SciELO - Scientific Electronic Library Online

vol.76Efectos de la luz y de la temperatura sobre la germinación de semillas de cuatro especies autóctonas de alta montaña Mediterránea (España)LLuvia de semillas dentro y entre parches de vegetación en Patagonia árida, Argentina índice de autoresíndice de materiabúsqueda de artículos
Home Pagelista alfabética de revistas  

Servicios Personalizados




  • No hay articulos citadosCitado por SciELO

Links relacionados


Phyton (Buenos Aires)

versión On-line ISSN 1851-5657

Phyton (B. Aires) v.76  Vicente López ene./dic. 2007



Alkaloids in Solanum torvum Sw (Solanaceae) (With 2 Tables & 1 Figure)

Alcaloides en Solanum torvum Sw (Solanaceae) (Con 2 Tablas y 1 Figura)

Pérez-Amador1 MC, V Muñoz Ocotero1, JM García Castañeda1, AR González Esquinca2

1 Facultad de Ciencias, UNAM. Coyoacán 04510. México, D.F.
2 Escuela de Biología (UNICACH) Tuxtla Gutiérrez, Chiapas. México.

Address correspondence to: Dr. Maria Cristina Pérez-Amador; Facultad de Ciencias. UNAM. Circuito Exterior s/n Ciudad Universitaria. C.P. 04510. México D.F. e-mail:;

Recibido/Received 5.06.2007. Aceptado/Accepted 19.08.2007.

Abstract. A comparison was made between plants of Solanum torvum Sw that grow in Chiapas, Mexico, and plants of the same species originating from India. This was effected to establish either similarities or differences between these plants in total alkaloid contents and presence of solasodine, an important alkaloid for the partial synthesis of steroids. The total alkaloid content (0.12%) of the plants coming from Chiapas and India was the same. However, solasodine was found only in the plants of Chiapas. In addition, the total amount of glycoalkaloids (0.038%) and two glycosilated compounds derived from solasodine, solasonine (0.0043%) and solamargine (0.0028%), were determined.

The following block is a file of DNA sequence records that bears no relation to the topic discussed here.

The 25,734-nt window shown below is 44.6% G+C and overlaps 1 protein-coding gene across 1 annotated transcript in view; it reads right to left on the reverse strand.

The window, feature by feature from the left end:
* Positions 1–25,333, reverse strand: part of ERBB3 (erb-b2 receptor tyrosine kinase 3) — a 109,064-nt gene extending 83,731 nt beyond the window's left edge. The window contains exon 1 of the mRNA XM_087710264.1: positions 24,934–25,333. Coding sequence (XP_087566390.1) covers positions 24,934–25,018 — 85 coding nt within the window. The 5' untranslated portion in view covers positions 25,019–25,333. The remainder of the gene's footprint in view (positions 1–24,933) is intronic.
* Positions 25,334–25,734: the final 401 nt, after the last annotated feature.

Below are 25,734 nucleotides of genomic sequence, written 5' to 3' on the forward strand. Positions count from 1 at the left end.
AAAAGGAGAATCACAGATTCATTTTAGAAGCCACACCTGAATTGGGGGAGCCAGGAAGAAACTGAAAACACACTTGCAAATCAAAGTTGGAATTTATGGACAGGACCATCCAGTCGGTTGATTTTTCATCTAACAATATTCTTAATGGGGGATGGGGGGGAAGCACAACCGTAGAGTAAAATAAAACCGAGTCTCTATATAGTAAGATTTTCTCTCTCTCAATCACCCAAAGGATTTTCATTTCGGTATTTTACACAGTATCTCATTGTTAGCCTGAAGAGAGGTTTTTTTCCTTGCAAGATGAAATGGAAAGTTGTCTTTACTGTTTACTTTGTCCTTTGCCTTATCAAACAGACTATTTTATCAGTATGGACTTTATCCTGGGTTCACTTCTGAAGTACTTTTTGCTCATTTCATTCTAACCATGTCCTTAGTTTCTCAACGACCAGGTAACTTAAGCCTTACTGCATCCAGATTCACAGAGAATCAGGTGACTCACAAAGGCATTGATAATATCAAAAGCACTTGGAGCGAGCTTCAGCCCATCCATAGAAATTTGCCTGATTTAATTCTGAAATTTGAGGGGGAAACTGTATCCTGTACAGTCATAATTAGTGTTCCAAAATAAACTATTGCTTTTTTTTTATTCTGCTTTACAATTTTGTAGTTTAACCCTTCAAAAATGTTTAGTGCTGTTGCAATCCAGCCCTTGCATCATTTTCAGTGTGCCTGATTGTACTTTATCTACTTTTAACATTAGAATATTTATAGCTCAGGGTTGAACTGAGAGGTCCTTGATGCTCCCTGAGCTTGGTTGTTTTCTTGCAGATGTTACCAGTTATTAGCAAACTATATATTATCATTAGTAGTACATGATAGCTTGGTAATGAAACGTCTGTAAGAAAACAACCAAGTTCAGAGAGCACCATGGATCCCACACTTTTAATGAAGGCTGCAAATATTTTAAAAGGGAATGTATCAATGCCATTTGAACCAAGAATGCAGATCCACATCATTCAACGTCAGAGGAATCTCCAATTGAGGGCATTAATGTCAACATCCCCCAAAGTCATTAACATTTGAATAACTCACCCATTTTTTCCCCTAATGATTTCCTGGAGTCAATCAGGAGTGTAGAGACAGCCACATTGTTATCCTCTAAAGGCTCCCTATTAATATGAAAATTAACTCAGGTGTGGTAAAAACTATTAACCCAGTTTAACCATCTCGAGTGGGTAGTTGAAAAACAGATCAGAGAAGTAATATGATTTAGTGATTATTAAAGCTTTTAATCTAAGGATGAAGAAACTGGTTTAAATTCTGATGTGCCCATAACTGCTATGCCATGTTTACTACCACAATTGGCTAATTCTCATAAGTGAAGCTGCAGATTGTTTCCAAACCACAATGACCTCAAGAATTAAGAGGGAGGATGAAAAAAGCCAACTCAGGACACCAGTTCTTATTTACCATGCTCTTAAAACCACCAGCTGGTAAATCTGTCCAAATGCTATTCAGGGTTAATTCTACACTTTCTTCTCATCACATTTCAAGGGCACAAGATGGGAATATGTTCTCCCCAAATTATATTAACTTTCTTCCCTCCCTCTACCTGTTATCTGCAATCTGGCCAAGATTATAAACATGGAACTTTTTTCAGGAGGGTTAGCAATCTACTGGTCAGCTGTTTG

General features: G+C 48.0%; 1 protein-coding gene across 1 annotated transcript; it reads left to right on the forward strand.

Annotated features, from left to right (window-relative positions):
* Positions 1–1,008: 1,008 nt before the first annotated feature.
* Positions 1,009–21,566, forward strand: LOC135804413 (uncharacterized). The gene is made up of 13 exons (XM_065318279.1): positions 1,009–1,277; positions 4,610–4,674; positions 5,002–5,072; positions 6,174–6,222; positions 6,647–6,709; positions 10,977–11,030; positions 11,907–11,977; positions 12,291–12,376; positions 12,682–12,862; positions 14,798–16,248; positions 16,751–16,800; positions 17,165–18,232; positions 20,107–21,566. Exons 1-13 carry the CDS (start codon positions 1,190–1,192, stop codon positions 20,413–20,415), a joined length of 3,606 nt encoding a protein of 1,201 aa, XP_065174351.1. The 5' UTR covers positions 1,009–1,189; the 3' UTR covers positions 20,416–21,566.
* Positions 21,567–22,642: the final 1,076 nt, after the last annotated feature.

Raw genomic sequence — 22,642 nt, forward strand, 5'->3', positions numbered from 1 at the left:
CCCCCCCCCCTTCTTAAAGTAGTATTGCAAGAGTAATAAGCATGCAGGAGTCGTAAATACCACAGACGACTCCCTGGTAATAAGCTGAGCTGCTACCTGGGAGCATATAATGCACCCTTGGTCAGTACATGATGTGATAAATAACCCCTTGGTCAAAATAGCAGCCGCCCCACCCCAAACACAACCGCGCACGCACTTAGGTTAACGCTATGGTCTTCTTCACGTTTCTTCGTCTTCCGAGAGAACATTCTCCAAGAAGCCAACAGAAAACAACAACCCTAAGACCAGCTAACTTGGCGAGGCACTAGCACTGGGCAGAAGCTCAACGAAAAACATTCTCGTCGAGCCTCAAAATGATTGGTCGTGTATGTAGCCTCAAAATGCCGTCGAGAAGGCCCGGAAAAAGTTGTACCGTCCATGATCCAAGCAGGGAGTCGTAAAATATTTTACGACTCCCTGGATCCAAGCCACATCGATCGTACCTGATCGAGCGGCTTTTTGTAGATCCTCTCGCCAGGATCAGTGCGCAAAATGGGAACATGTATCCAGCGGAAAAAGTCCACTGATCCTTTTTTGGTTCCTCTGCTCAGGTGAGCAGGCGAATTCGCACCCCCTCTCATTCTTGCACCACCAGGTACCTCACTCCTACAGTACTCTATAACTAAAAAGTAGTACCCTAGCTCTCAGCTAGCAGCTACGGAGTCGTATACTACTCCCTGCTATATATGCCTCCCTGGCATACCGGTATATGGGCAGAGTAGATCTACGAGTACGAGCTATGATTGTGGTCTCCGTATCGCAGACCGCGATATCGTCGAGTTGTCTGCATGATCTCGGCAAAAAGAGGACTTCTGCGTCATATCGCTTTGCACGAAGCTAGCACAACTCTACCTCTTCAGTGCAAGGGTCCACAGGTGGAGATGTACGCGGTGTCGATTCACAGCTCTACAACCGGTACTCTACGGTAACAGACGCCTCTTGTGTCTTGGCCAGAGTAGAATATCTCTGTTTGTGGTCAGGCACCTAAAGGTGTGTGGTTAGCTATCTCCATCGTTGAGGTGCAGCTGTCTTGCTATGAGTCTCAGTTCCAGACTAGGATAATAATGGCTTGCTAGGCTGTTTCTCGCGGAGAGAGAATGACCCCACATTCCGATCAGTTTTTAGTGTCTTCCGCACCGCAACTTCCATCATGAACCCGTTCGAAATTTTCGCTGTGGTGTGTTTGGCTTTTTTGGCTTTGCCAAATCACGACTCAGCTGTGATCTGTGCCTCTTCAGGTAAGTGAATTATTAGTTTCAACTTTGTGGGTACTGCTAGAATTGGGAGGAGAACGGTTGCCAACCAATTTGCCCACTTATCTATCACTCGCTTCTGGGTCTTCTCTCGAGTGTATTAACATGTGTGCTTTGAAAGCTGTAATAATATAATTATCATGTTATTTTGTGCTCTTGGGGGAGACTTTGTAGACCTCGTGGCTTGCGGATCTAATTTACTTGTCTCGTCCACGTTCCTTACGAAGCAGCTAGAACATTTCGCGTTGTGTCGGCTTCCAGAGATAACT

Key words: Solanaceae; Solanum torvum; Alkaloids; Solasodine; Solamargine.

Resumen. Se efectuó una comparación entre plantas de Solanum torvum Sw que crecen en Chiapas, México, y plantas de la misma especie que crecen en India. Esto se efectuó para establecer similitudes o diferencias entre estas plantas en el contenido de alcaloides totales y la presencia de solasodina, alcaloide importante en la síntesis parcial de esteroides. La cantidad de alcaloides totales (0,12%) fue la misma en las plantas de Chiapas que en las plantas de India, pero la solasodina se encontró solamente en las plantas de Chiapas. Además, se determinó la cantidad total de glicoalcaloides (0,038%) y de dos compuestos glicosilados derivados de solasodina, solasonina (0,0043%) y solamargina (0,0028%).

Palabras clave: Solanaceae; Solanum torvum; Alcaloides; Solasodina; Solamargina.


The family Solanaceae comprises about 80 genera and 3000 species, from which 15000 belong to the genus Solanum. This genus is widespread over the world although it is concentrated mainly in the tropics and subtropics. In Mexico, there are about 150 species. The genus has toxic alkaloids which are distributed in all parts of the plant (Cronquist, 1981). Several Solanum species contain free and glycosilated alkaloids, important substrates for the synthesis of steroidal hormones (Lewis et al., 1970; Maití et al., 1979), thus making this species very important economically.